"Countless volumes could be written telling of the many and varied occurrences of interest, sometimes laughable, often pathetic, happening in the numerous little red school houses scattered over our hills and dales . . . a highly organized and determined effort is under way to absolutely abolish these cherished, and on the whole efficient, institutions of our rural communities; an effort, however, vigorously and ably opposed, it would seem fitting if more of these odd happenings might be recorded before they pass into oblivion."
- Glenville historian Percy Van Epps (1859-1950), as part of reminiscence entitled "Our Little Red School House."
School days are upon us once again, so it's a good time to take a look back at schools of days gone by. In the rural schoolhouse, one teacher taught children from first grade through eighth grade. The group of pupils taught by the teacher might be as small as 7 or 8 or as many as 25 or 30. In the years of the nineteenth century, the class sizes would ebb and flow with the seasons; more children could attend during the winter months, as many had to work helping their families on local farms during the spring and fall. Schools had no central heating, electricity, or running water. Students had to go outdoors to use a privy if nature called during the day. A wood-burning stove, which was often tended by one or two of the older boys in the school, heated the room. In cold winter months, the students might cluster around the wood stove, trying to get warm, during the first hour of the school day. Along with "reading and 'riting and 'rithmetic," students learned history, geography, spelling, and English, and many teachers also made the time to squeeze in music, nature study, and art. The school was also a site for exhibitions, where students showed off to their parents and their community what they had learned through recitations, spelling bees, and singing.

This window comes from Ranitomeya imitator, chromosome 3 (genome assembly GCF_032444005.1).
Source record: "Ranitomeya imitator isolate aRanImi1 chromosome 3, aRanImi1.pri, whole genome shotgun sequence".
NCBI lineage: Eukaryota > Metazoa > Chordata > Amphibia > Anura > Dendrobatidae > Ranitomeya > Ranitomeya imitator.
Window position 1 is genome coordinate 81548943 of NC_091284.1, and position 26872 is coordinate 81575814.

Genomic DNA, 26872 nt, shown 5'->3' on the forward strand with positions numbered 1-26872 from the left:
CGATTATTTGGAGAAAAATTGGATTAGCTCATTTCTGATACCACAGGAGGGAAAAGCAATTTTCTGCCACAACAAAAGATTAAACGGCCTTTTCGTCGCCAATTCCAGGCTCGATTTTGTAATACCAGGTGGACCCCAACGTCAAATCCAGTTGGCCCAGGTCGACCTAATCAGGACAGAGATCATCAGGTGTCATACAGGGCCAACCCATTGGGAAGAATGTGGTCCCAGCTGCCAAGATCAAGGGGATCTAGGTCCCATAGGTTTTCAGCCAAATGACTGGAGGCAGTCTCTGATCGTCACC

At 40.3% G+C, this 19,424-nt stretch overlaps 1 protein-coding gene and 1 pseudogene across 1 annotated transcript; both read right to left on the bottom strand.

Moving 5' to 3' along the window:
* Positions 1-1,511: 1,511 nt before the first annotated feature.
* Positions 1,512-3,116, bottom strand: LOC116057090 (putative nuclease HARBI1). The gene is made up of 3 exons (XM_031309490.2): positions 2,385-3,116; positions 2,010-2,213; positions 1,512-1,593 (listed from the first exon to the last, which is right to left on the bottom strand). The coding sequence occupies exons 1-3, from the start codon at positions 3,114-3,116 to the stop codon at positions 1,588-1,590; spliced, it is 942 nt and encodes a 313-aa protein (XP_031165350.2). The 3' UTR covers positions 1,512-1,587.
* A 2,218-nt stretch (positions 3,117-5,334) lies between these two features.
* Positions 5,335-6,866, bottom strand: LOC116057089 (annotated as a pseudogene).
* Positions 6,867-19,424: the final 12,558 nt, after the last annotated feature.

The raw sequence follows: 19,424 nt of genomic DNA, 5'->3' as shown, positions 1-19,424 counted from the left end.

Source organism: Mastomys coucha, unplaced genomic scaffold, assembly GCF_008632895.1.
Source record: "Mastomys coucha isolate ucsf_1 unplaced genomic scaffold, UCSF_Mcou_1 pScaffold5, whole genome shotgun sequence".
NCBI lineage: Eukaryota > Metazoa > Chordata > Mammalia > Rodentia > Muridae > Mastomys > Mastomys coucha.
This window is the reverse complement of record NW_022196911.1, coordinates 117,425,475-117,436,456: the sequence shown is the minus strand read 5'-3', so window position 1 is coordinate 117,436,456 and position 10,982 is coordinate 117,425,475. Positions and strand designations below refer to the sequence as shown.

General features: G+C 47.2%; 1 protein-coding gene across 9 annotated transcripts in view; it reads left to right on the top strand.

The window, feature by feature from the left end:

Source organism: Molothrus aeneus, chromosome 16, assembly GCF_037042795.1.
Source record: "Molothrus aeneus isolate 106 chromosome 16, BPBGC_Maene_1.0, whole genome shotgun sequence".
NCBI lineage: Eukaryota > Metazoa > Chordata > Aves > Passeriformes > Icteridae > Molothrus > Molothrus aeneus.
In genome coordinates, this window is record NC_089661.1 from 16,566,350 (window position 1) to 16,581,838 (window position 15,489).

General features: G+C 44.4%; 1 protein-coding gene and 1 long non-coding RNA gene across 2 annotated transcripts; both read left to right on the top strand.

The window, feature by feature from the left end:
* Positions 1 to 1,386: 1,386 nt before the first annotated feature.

These little schoolhouses were ubiquitous in rural parts of Schenectady County for over a century; here are images of just a few, from the town of Glenville.
|A group of girls from the Hill School in 1926. Pictured are Sadie Buzinski, Helen Wronkowski, Clementina Farrone, Jennie Wronkowski, and Mabel Leffler. Photo from Grems-Doolittle Library Photograph Collection.|
|A horse-drawn sleigh outside of the Greens Corners School in 1908. Photo from Grems-Doolittle Library Photograph Collection.|
|Photograph of the School District #5 (Greens Corners) schoolhouse, taken in 1996. The school closed in 1946. Historian and caretaker Adrienne Karis has led the effort to restore and preserve this classic one-room schoolhouse, which is open to the public for tours. More information about the schoolhouse and about arranging a visit can be found at www.townofglenville.org/Public_Documents/GlenvilleNY_Historian/index. Photo from Grems-Doolittle Library Photograph Collection.|